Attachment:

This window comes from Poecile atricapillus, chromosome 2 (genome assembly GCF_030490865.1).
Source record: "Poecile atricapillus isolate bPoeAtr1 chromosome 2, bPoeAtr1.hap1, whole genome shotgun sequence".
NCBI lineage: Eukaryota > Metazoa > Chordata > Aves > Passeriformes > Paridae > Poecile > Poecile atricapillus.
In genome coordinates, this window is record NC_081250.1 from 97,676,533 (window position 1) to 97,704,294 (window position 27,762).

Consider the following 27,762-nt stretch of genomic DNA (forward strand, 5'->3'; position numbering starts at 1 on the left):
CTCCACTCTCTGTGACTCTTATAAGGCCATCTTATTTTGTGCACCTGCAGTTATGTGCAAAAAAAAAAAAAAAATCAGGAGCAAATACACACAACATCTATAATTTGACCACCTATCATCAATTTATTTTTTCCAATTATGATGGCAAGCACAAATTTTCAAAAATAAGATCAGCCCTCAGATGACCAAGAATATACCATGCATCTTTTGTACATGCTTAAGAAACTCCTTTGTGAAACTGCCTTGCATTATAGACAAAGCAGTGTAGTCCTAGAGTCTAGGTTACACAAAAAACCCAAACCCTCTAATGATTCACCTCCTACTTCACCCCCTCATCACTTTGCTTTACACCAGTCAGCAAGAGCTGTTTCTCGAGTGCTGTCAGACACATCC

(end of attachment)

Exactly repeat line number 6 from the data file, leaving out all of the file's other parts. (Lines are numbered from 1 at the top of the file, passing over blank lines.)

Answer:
CTCCACTCTCTGTGACTCTTATAAGGCCATCTTATTTTGTGCACCTGCAGTTATGTGCAAAAAAAAAAAAAAAATCAGGAGCAAATACACACAACATCTATAATTTGACCACCTATCATCAATTTATTTTTTCCAATTATGATGGCAAGCACAAATTTTCAAAAATAAGATCAGCCCTCAGATGACCAAGAATATACCATGCATCTTTTGTACATGCTTAAGAAACTCCTTTGTGAAACTGCCTTGCATTATAGACAAAGCAGTGTAGTCCTAGAGTCTAGGTTACACAAAAAACCCAAACCCTCTAATGATTCACCTCCTACTTCACCCCCTCATCACTTTGCTTTACACCAGTCAGCAAGAGCTGTTTCTCGAGTGCTGTCAGACACATCC